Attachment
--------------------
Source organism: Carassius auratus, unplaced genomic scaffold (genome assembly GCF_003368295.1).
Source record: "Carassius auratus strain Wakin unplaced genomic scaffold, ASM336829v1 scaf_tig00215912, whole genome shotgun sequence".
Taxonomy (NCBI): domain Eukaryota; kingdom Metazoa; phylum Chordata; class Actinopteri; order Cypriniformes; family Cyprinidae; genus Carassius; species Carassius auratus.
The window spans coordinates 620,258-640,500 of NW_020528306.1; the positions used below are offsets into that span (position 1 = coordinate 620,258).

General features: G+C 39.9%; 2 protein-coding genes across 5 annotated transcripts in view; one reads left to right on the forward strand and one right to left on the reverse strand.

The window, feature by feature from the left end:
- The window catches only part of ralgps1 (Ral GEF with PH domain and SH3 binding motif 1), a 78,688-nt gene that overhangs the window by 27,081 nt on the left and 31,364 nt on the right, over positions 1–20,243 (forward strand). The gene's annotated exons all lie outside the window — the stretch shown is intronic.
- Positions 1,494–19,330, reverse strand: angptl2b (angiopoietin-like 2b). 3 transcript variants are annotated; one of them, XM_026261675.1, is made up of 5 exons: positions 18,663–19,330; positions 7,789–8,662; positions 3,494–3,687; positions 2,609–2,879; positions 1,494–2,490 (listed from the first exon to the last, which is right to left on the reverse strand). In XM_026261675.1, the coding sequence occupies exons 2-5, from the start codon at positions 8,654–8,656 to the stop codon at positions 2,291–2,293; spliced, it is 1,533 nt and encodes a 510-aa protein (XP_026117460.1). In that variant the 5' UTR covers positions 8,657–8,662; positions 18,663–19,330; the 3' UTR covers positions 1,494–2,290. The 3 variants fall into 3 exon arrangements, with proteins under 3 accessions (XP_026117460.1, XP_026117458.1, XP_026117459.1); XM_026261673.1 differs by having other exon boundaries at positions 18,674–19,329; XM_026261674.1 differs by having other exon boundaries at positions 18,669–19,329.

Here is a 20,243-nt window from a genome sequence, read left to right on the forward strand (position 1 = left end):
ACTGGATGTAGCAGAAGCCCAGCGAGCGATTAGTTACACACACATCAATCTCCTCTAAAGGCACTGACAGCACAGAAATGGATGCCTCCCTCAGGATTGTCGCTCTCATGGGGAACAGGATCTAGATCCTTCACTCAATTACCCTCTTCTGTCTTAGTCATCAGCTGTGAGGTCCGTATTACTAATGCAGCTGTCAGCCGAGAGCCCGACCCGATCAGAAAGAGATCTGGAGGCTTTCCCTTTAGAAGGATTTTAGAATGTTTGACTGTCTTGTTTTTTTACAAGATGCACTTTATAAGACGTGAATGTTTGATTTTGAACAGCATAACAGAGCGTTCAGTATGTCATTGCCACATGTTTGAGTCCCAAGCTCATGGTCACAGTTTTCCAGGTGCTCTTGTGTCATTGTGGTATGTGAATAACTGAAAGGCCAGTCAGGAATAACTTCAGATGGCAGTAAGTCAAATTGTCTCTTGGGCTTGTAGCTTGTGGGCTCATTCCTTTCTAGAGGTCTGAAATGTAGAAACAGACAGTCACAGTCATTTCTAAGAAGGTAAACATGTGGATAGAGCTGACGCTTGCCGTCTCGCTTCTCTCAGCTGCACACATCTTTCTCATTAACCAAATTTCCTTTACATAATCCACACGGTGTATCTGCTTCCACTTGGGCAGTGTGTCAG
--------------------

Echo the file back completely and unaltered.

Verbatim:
Source organism: Carassius auratus, unplaced genomic scaffold (genome assembly GCF_003368295.1).
Source record: "Carassius auratus strain Wakin unplaced genomic scaffold, ASM336829v1 scaf_tig00215912, whole genome shotgun sequence".
Taxonomy (NCBI): domain Eukaryota; kingdom Metazoa; phylum Chordata; class Actinopteri; order Cypriniformes; family Cyprinidae; genus Carassius; species Carassius auratus.
The window spans coordinates 620,258-640,500 of NW_020528306.1; the positions used below are offsets into that span (position 1 = coordinate 620,258).

General features: G+C 39.9%; 2 protein-coding genes across 5 annotated transcripts in view; one reads left to right on the forward strand and one right to left on the reverse strand.

The window, feature by feature from the left end:
- The window catches only part of ralgps1 (Ral GEF with PH domain and SH3 binding motif 1), a 78,688-nt gene that overhangs the window by 27,081 nt on the left and 31,364 nt on the right, over positions 1–20,243 (forward strand). The gene's annotated exons all lie outside the window — the stretch shown is intronic.
- Positions 1,494–19,330, reverse strand: angptl2b (angiopoietin-like 2b). 3 transcript variants are annotated; one of them, XM_026261675.1, is made up of 5 exons: positions 18,663–19,330; positions 7,789–8,662; positions 3,494–3,687; positions 2,609–2,879; positions 1,494–2,490 (listed from the first exon to the last, which is right to left on the reverse strand). In XM_026261675.1, the coding sequence occupies exons 2-5, from the start codon at positions 8,654–8,656 to the stop codon at positions 2,291–2,293; spliced, it is 1,533 nt and encodes a 510-aa protein (XP_026117460.1). In that variant the 5' UTR covers positions 8,657–8,662; positions 18,663–19,330; the 3' UTR covers positions 1,494–2,290. The 3 variants fall into 3 exon arrangements, with proteins under 3 accessions (XP_026117460.1, XP_026117458.1, XP_026117459.1); XM_026261673.1 differs by having other exon boundaries at positions 18,674–19,329; XM_026261674.1 differs by having other exon boundaries at positions 18,669–19,329.

Here is a 20,243-nt window from a genome sequence, read left to right on the forward strand (position 1 = left end):
ACTGGATGTAGCAGAAGCCCAGCGAGCGATTAGTTACACACACATCAATCTCCTCTAAAGGCACTGACAGCACAGAAATGGATGCCTCCCTCAGGATTGTCGCTCTCATGGGGAACAGGATCTAGATCCTTCACTCAATTACCCTCTTCTGTCTTAGTCATCAGCTGTGAGGTCCGTATTACTAATGCAGCTGTCAGCCGAGAGCCCGACCCGATCAGAAAGAGATCTGGAGGCTTTCCCTTTAGAAGGATTTTAGAATGTTTGACTGTCTTGTTTTTTTACAAGATGCACTTTATAAGACGTGAATGTTTGATTTTGAACAGCATAACAGAGCGTTCAGTATGTCATTGCCACATGTTTGAGTCCCAAGCTCATGGTCACAGTTTTCCAGGTGCTCTTGTGTCATTGTGGTATGTGAATAACTGAAAGGCCAGTCAGGAATAACTTCAGATGGCAGTAAGTCAAATTGTCTCTTGGGCTTGTAGCTTGTGGGCTCATTCCTTTCTAGAGGTCTGAAATGTAGAAACAGACAGTCACAGTCATTTCTAAGAAGGTAAACATGTGGATAGAGCTGACGCTTGCCGTCTCGCTTCTCTCAGCTGCACACATCTTTCTCATTAACCAAATTTCCTTTACATAATCCACACGGTGTATCTGCTTCCACTTGGGCAGTGTGTCAG